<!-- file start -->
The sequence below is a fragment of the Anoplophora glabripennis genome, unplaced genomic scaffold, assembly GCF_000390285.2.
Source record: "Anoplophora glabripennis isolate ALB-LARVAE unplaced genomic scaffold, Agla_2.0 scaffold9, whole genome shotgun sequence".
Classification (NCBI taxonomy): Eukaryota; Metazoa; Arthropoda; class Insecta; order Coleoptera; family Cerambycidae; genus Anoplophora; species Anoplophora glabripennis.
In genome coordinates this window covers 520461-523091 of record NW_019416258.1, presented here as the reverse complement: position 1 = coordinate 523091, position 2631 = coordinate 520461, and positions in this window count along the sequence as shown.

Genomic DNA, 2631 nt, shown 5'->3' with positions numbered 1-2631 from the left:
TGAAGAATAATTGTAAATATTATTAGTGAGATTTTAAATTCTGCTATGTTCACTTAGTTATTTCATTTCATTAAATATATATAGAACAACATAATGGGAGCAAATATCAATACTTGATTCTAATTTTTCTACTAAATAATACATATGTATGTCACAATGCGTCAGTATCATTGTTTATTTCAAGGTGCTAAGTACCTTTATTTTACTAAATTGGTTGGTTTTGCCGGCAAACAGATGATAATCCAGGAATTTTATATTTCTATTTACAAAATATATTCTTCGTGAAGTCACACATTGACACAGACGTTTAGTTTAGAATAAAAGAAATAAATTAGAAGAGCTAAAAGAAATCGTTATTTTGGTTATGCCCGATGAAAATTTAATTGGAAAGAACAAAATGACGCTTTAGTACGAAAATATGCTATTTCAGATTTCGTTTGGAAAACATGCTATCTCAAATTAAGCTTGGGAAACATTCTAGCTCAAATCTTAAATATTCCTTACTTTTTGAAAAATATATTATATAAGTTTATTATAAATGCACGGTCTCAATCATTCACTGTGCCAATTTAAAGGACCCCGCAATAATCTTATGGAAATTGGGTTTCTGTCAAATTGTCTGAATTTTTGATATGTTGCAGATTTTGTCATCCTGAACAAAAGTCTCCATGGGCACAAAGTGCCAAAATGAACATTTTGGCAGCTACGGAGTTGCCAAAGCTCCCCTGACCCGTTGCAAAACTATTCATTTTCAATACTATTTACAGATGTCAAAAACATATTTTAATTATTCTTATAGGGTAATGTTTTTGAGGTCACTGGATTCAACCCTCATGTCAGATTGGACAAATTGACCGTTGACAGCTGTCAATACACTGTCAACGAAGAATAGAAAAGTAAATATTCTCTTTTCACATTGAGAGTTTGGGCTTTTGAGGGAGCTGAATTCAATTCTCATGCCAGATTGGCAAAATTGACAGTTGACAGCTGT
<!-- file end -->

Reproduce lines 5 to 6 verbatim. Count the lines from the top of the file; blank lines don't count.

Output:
Genomic DNA, 2631 nt, shown 5'->3' with positions numbered 1-2631 from the left:
TGAAGAATAATTGTAAATATTATTAGTGAGATTTTAAATTCTGCTATGTTCACTTAGTTATTTCATTTCATTAAATATATATAGAACAACATAATGGGAGCAAATATCAATACTTGATTCTAATTTTTCTACTAAATAATACATATGTATGTCACAATGCGTCAGTATCATTGTTTATTTCAAGGTGCTAAGTACCTTTATTTTACTAAATTGGTTGGTTTTGCCGGCAAACAGATGATAATCCAGGAATTTTATATTTCTATTTACAAAATATATTCTTCGTGAAGTCACACATTGACACAGACGTTTAGTTTAGAATAAAAGAAATAAATTAGAAGAGCTAAAAGAAATCGTTATTTTGGTTATGCCCGATGAAAATTTAATTGGAAAGAACAAAATGACGCTTTAGTACGAAAATATGCTATTTCAGATTTCGTTTGGAAAACATGCTATCTCAAATTAAGCTTGGGAAACATTCTAGCTCAAATCTTAAATATTCCTTACTTTTTGAAAAATATATTATATAAGTTTATTATAAATGCACGGTCTCAATCATTCACTGTGCCAATTTAAAGGACCCCGCAATAATCTTATGGAAATTGGGTTTCTGTCAAATTGTCTGAATTTTTGATATGTTGCAGATTTTGTCATCCTGAACAAAAGTCTCCATGGGCACAAAGTGCCAAAATGAACATTTTGGCAGCTACGGAGTTGCCAAAGCTCCCCTGACCCGTTGCAAAACTATTCATTTTCAATACTATTTACAGATGTCAAAAACATATTTTAATTATTCTTATAGGGTAATGTTTTTGAGGTCACTGGATTCAACCCTCATGTCAGATTGGACAAATTGACCGTTGACAGCTGTCAATACACTGTCAACGAAGAATAGAAAAGTAAATATTCTCTTTTCACATTGAGAGTTTGGGCTTTTGAGGGAGCTGAATTCAATTCTCATGCCAGATTGGCAAAATTGACAGTTGACAGCTGT